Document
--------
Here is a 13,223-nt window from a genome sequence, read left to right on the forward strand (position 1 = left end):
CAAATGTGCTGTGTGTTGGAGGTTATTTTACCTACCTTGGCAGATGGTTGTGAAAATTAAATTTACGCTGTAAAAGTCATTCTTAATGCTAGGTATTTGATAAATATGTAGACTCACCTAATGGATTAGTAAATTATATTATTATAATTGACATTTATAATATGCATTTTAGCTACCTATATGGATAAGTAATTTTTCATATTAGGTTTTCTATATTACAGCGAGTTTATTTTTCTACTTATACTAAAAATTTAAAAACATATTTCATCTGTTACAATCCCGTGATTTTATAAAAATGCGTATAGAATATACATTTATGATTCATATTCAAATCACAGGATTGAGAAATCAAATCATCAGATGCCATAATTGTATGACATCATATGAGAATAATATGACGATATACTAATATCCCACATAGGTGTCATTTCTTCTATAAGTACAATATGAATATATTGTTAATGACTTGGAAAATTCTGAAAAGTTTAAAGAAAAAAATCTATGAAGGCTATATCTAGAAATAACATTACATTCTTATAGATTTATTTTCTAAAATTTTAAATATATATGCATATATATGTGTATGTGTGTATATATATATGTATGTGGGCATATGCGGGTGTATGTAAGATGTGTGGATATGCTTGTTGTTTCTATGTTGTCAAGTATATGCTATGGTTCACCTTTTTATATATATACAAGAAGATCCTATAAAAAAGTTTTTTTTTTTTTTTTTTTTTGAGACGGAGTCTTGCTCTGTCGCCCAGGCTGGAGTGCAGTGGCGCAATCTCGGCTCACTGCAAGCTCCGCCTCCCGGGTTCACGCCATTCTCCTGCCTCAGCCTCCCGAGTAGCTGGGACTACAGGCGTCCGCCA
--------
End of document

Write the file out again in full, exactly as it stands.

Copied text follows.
Here is a 13,223-nt window from a genome sequence, read left to right on the forward strand (position 1 = left end):
CAAATGTGCTGTGTGTTGGAGGTTATTTTACCTACCTTGGCAGATGGTTGTGAAAATTAAATTTACGCTGTAAAAGTCATTCTTAATGCTAGGTATTTGATAAATATGTAGACTCACCTAATGGATTAGTAAATTATATTATTATAATTGACATTTATAATATGCATTTTAGCTACCTATATGGATAAGTAATTTTTCATATTAGGTTTTCTATATTACAGCGAGTTTATTTTTCTACTTATACTAAAAATTTAAAAACATATTTCATCTGTTACAATCCCGTGATTTTATAAAAATGCGTATAGAATATACATTTATGATTCATATTCAAATCACAGGATTGAGAAATCAAATCATCAGATGCCATAATTGTATGACATCATATGAGAATAATATGACGATATACTAATATCCCACATAGGTGTCATTTCTTCTATAAGTACAATATGAATATATTGTTAATGACTTGGAAAATTCTGAAAAGTTTAAAGAAAAAAATCTATGAAGGCTATATCTAGAAATAACATTACATTCTTATAGATTTATTTTCTAAAATTTTAAATATATATGCATATATATGTGTATGTGTGTATATATATATGTATGTGGGCATATGCGGGTGTATGTAAGATGTGTGGATATGCTTGTTGTTTCTATGTTGTCAAGTATATGCTATGGTTCACCTTTTTATATATATACAAGAAGATCCTATAAAAAAGTTTTTTTTTTTTTTTTTTTTTGAGACGGAGTCTTGCTCTGTCGCCCAGGCTGGAGTGCAGTGGCGCAATCTCGGCTCACTGCAAGCTCCGCCTCCCGGGTTCACGCCATTCTCCTGCCTCAGCCTCCCGAGTAGCTGGGACTACAGGCGTCCGCCA